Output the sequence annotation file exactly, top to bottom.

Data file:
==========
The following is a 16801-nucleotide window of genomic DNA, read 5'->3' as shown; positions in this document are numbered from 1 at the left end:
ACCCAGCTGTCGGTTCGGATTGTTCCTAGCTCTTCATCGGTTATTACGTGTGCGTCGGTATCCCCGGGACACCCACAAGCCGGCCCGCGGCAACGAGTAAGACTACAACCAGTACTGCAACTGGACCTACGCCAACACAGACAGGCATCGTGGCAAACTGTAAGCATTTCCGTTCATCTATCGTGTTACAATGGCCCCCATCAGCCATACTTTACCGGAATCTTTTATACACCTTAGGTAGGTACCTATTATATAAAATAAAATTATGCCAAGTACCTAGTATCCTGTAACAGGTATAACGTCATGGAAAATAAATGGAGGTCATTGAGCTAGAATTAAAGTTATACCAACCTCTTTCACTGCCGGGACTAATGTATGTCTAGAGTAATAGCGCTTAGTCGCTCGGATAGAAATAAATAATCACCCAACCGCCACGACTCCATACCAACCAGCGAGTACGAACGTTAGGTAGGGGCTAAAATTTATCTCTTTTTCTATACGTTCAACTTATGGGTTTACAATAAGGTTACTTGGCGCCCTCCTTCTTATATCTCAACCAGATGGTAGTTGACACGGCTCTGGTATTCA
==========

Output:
The following is a 16801-nucleotide window of genomic DNA, read 5'->3' as shown; positions in this document are numbered from 1 at the left end:
ACCCAGCTGTCGGTTCGGATTGTTCCTAGCTCTTCATCGGTTATTACGTGTGCGTCGGTATCCCCGGGACACCCACAAGCCGGCCCGCGGCAACGAGTAAGACTACAACCAGTACTGCAACTGGACCTACGCCAACACAGACAGGCATCGTGGCAAACTGTAAGCATTTCCGTTCATCTATCGTGTTACAATGGCCCCCATCAGCCATACTTTACCGGAATCTTTTATACACCTTAGGTAGGTACCTATTATATAAAATAAAATTATGCCAAGTACCTAGTATCCTGTAACAGGTATAACGTCATGGAAAATAAATGGAGGTCATTGAGCTAGAATTAAAGTTATACCAACCTCTTTCACTGCCGGGACTAATGTATGTCTAGAGTAATAGCGCTTAGTCGCTCGGATAGAAATAAATAATCACCCAACCGCCACGACTCCATACCAACCAGCGAGTACGAACGTTAGGTAGGGGCTAAAATTTATCTCTTTTTCTATACGTTCAACTTATGGGTTTACAATAAGGTTACTTGGCGCCCTCCTTCTTATATCTCAACCAGATGGTAGTTGACACGGCTCTGGTATTCA